Economic development booming in West Fargo
Like most everything in West Fargo, economic development is booming.
A concern, he admits, is that West Fargo may eventually run out of room.
That depends on construction of a proposed flood diversion project around the city’s west side.
If the Fargo-Moorhead area flood diversion project moves forward, the city would gain land in its north region for future development, Mattern said.
The current development forecast is quite different than in 2003, when the late Dorinda Anderson was hired as the city’s first business development director.
“We needed somebody to be a pitch person for us,” said Mattern. “Dorinda filled that bill. She got the ball rolling for us.”
Anderson, who died in 2011, had to beat the bushes to sell new businesses on moving to town.
“She was very passionate about West Fargo,” Mattern said.
She made the pitch for West Fargo to secure state Renaissance Zone funding, a funding source vital to re-energizing historic pieces of cities.
One of the first projects to receive that funding was truck trailer manufacturer Trail King Industries, said Mattern.
Its 160,000-square-foot plant opened in 2007 at 2130 3rd Ave N.W., in the Butler Industrial Park, located north of Main Avenue and the Red River Valley Fairgrounds.
Trail King has since become surrounded by new trucking, manufacturing, construction, communications and other types of commercial businesses.
The city’s northeast sector, near the intersection of 12th Avenue and Ninth Street North, also started to blossom, said Mattern.
That area is home to Integrity and Infinity Window production plants, Midland Garage Door and nearly a dozen recently built buildings containing an array of commercial businesses.
Growth has also occurred in the Sterling Industrial Park, east of Ninth Street North and Seventh Avenue East.
A mix of business ranging from auto shops and construction companies to a truck parts complex and indoor gun shooting range are also located there.
On the south end of town, where Ninth Street South/Veterans Boulevard connects with I-94, another hub for retail/commercial businesses has popped up.
North of the Interstate, Blarney Stone Pub, Cambria Suites and Conference Center, Titan Machinery, Highpointe Network and several other businesses have settled in.
Costco’s 152,000 square-foot retail center, which opened in 2012, anchors the area south of the Interstate. A senior living center, hotel, liquor store commercial office park are planned for that area
Not everyone supported the city’s decision to expand south of the Interstate, Mattern said.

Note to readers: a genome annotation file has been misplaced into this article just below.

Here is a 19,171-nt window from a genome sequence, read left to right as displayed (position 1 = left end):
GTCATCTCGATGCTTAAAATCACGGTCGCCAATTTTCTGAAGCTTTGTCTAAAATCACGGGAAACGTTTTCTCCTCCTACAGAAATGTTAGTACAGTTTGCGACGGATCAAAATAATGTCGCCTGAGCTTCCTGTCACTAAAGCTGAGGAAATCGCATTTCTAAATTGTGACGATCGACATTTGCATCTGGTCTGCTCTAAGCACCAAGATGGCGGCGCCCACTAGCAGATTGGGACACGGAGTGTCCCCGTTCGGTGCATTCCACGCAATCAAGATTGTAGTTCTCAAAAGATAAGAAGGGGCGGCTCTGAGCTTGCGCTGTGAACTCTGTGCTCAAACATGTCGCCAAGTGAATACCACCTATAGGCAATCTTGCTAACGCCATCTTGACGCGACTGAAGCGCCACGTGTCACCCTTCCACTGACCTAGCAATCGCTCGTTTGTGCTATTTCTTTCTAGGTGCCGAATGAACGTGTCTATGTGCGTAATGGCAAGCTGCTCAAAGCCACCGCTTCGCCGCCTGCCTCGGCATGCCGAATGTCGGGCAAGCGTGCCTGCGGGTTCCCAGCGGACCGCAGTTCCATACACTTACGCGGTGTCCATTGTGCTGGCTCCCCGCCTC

“It was taking a chance,” the mayor said. “We all felt that taking that risk was worth the effort. Looking back today, it certainly was.”
Matt Marshall, West Fargo’s new economic development and community services director, says he’s always looking for new development possibilities.
“But currently, no, I don’t have to go out and beat the bushes, because there’s so much going on” he said.
“My priority now is maintaining the businesses we have,” Marshall said. “They have growth needs right now.”
Marshall replaced Mark Vaux, who joined the Greater Fargo Moorhead Economic Development Commission in March 2013.
Although businesses are coming in, Marshall would like to see more retail growth and commercial office space.
“I have people call looking for office space and have to show them retail space which is typically more expensive,” he said.
Discussions are ongoing about where the next industrial park is going to be located, Marshall said.
“The one issue we have to address is available land,” he said.
“I think in a couple of years you will see a real strong interest in redevelopment in the city,” Marshall said, especially in older, historic sectors.
While businesses want to start up and grow in the city, land availability is not the only obstacle they can face right now.
“The employment environment is very difficult right now,” said Marshall.
Companies have told him they would double in size if they could find employees.
“Workers are very hard to find. There are some sectors that are better than others, but in general it’s tough to find workers,” Marshall said.
Incentives like family amenities, good schools and flood protection have attracted new business, Marshall said.
“It’s a great business climate,” Marshall said.
And West Fargo’s youthful age demographic is playing a role, he said.
“The age group that’s here, bringing in families, is truly unique when you look at communities our size in the Midwest,” Marshall said.
“We don’t have an aging demographic,” he said. “All those things indicate longer term growth as opposed to a spurt.”